Shane Ross: Government forcing us to vote 'Yes' in vacuum
We can still postpone the referendum by defeating it and have our say again when clouds over Europe clear, writes Shane Ross
HOW can we be expected to vote 'Yes' to the treaty? It should have been postponed. We can still achieve postponement by defeating it. If we do, despite the Government's denials, there will be a second referendum in the autumn.
Many of us, passionately pro-European, want to support the European project. We want to vote 'Yes'. We cannot because we are being compelled to vote in a twilight zone.
The full package is shrouded in uncertainty. Little light will be shed on it until long after the polls close on Thursday.
For several weeks I have been trying to persuade the Government to postpone polling day. I even introduced a Bill in the Dail to allow it. They rubbished it.
We are dancing to Angela Merkel's timetable, not the Irish people's. Germany is still calling the shots. There was no reason to hold the referendum before the year end.
By then the clouds will have cleared. By then we will know whether the promised changes to soften austerity will have been enacted. By then we will see the real colour of the growth measures, if any. By then we will have a fuller picture of the Greek crisis.
Instead, we are being asked to lock ourselves into a prison of measures which only tell half the story. The second part, the promised growth compact may -- or may not -- follow. One is conditional on the other. The president of France has seen to that.
Francois Hollande will not sign the treaty unless he secures a growth pact. Whether the growth pact is written into the treaty text is irrelevant. He will not ratify one without the other.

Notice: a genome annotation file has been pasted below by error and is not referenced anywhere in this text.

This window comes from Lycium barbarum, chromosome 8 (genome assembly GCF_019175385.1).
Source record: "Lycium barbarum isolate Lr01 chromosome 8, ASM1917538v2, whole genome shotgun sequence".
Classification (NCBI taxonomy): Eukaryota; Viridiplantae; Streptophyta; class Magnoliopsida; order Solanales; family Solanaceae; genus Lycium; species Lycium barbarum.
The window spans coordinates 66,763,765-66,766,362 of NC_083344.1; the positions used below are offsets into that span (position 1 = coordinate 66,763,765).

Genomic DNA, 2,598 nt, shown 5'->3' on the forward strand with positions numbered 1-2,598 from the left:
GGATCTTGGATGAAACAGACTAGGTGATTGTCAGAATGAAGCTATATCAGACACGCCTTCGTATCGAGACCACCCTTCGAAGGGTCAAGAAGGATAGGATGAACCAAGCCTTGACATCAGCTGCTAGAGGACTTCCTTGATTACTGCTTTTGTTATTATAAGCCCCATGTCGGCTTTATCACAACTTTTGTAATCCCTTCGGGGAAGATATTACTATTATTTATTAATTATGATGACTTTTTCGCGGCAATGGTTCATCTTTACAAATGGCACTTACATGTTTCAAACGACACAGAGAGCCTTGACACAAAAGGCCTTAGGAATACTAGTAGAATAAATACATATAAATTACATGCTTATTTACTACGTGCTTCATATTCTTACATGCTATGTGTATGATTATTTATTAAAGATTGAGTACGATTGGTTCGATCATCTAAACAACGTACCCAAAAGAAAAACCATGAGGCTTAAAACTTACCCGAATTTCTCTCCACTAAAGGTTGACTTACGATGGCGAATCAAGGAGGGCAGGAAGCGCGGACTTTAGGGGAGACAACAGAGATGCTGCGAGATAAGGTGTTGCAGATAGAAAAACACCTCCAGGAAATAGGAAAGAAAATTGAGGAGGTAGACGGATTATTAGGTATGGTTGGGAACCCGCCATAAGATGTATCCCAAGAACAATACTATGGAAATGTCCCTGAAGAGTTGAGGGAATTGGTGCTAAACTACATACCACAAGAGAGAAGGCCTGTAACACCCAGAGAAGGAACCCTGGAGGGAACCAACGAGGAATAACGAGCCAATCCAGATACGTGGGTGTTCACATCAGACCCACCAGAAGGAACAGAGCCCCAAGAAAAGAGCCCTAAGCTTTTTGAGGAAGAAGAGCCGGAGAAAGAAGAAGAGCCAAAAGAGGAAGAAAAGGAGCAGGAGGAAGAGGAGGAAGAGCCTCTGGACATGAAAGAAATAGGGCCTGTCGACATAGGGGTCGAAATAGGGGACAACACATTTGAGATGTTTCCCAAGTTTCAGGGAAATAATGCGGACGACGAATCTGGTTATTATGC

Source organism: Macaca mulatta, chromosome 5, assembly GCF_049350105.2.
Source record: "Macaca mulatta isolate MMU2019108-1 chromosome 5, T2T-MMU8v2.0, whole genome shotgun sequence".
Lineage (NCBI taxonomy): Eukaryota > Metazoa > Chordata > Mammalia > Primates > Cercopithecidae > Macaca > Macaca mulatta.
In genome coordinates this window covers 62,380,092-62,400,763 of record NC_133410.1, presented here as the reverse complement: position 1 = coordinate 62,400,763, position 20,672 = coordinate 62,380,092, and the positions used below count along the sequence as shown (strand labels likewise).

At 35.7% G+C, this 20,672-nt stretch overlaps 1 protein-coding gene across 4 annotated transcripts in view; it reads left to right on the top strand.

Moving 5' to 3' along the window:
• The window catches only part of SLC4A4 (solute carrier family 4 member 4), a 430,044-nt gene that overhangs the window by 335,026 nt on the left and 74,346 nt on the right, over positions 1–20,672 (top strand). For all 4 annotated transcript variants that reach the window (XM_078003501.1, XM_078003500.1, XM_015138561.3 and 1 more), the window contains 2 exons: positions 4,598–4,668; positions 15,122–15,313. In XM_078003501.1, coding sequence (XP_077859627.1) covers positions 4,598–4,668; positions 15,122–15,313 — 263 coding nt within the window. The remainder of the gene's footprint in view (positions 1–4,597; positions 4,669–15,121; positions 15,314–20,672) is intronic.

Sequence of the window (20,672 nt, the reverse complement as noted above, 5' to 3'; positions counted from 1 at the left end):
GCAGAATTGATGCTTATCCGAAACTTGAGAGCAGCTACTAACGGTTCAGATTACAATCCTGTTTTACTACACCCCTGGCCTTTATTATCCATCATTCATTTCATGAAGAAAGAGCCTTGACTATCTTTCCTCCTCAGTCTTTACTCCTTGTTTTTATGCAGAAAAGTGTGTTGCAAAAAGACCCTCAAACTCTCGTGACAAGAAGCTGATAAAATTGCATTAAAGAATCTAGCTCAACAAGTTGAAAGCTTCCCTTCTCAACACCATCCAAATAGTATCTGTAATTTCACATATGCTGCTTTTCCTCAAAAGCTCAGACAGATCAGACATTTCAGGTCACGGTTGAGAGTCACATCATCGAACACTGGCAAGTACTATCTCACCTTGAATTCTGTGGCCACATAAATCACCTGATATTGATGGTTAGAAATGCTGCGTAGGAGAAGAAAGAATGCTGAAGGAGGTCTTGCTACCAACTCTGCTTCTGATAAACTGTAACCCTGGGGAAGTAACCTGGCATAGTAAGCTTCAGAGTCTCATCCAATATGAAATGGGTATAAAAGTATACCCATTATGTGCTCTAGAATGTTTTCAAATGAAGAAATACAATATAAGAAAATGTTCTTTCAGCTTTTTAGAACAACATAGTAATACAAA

Even the mighty Germany is holding back, adding to the confusion. Only four out of 25 nations have ratified. The rest are shrewdly watching from the sidelines, waiting to see what emerges from the summit on June 28.
They know that their vital national interests are at stake on that date. So are ours. Sadly, we will have voted.
Will there be project bonds in the second part of the package? Will there be revised structural funds? What injection will come from the European Investment Bank? If Ireland has passed the treaty by then, we will be lame observers at the top table. The rush to judgement could cost us dear.
Even the empty threat that no funds will be available for the inevitable second bailout should be removed by December 31. It is inconceivable that Greece would be saved and Ireland abandoned. We are a better risk. Politics, not economics, will dictate that we are accommodated.
The informal summit last Wednesday was another tour de force for Germany. Hollande's -- and Ireland's -- eurobonds, were shot down, a dead duck. The stimulus package never materialised. Lipservice alone was paid to growth.
Afterwards, the Taoiseach could only weakly praise the "momentum" behind the growth agenda. "Momentum" has not translated into measures.
We may even be fooling ourselves about a parallel growth pact. It may be a phantom project. We simply will not know before Thursday. French growth and German austerity are competing bedfellows. On past experience Germany will prevail. But we do not know.
A growth package may even contain hidden grenades for Ireland. What if Germany, supported by France, decrees that it must be funded by a financial transactions tax? Our financial services centre could collapse. Our objections would be dismissed as the mutterings of a craven country which has stumbled blindfold into a cul-de-sac because it could not wait for a few key months. Europe was never in a greater state of flux. Ireland will have whistled past the graveyard.
I want to support a fiscal treaty. Like many other potential 'Yes' voters I feel forced to vote against this incomplete package -- the only way to postpone it, awaiting full clarity. The Government has rushed us into voting 'Yes' in a vacuum. I cannot, and will not, do that. If we defeat it, little will be lost. During the summer the clouds will clear over Europe. We will be able to vote again, this time on a the full package in the autumn. Richard Bruton told us so.
Shane Ross is an Independent TD for Dublin South